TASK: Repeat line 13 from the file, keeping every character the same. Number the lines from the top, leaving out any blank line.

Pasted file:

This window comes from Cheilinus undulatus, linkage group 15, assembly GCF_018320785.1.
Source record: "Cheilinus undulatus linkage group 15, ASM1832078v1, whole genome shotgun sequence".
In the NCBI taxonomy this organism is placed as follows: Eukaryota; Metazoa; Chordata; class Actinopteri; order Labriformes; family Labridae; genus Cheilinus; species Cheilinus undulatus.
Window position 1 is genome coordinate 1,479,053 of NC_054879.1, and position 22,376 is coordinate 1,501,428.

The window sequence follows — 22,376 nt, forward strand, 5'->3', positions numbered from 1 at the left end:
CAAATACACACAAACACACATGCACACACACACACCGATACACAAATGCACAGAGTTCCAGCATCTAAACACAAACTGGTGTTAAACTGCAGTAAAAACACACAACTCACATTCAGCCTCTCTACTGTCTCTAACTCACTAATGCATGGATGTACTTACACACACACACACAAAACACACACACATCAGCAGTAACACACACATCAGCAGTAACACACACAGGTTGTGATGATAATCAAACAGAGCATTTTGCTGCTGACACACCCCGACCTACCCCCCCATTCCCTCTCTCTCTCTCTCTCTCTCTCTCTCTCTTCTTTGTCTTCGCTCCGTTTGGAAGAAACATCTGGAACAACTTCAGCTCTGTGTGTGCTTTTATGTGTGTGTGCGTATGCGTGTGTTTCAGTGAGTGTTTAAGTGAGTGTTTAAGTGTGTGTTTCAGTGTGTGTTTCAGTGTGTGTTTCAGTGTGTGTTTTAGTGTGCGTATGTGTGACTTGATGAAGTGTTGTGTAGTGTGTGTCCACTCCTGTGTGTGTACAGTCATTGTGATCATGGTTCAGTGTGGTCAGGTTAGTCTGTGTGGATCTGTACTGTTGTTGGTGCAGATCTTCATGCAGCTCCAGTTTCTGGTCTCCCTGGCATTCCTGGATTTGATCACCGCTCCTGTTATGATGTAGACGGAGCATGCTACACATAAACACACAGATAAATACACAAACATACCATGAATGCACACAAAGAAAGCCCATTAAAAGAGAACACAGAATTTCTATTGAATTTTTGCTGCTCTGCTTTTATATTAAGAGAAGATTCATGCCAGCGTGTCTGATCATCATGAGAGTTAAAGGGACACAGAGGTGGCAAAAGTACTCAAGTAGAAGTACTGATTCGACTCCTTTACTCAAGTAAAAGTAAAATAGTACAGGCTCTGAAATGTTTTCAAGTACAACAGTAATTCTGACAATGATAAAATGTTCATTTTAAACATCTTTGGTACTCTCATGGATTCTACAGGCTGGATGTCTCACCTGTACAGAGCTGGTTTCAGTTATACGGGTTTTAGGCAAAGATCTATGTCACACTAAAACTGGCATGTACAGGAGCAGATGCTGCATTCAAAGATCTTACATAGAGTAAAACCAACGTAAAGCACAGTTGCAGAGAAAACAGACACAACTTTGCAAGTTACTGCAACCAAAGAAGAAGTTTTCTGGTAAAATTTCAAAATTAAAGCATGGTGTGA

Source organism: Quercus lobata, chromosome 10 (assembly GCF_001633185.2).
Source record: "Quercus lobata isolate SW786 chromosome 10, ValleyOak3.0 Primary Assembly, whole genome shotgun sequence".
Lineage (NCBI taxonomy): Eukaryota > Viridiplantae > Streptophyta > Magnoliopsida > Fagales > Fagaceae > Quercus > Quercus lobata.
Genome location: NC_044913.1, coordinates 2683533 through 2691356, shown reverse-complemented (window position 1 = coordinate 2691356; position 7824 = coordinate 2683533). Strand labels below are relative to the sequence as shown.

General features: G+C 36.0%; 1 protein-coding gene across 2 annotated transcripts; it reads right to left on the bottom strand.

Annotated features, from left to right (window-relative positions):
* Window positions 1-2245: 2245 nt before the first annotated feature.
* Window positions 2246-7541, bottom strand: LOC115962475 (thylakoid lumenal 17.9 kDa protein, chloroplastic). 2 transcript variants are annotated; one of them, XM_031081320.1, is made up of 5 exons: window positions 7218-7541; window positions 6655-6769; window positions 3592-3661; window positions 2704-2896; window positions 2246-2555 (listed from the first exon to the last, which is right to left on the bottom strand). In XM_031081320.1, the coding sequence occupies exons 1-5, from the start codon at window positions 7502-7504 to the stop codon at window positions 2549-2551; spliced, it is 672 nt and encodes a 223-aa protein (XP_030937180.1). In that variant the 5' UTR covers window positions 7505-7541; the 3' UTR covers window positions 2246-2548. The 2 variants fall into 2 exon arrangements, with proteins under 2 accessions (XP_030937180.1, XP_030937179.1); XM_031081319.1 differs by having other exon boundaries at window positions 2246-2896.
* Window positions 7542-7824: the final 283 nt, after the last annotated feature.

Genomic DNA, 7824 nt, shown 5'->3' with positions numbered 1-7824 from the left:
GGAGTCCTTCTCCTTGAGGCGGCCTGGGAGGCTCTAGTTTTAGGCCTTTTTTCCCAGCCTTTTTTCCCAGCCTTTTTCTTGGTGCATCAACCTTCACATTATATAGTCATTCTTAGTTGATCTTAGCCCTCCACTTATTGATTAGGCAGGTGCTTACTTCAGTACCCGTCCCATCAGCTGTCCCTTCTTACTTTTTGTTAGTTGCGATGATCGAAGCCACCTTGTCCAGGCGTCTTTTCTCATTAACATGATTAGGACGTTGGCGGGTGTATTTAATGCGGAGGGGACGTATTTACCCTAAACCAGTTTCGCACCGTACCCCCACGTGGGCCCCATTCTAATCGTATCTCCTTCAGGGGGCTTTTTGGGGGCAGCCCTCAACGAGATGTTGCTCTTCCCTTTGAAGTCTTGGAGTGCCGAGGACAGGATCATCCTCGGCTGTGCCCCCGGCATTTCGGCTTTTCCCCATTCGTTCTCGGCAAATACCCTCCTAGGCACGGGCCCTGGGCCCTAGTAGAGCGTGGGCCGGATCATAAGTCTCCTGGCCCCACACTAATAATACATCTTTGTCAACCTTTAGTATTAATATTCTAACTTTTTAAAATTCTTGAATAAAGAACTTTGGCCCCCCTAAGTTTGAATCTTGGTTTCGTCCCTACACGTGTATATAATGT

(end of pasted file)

* Window positions 1-2245: 2245 nt before the first annotated feature.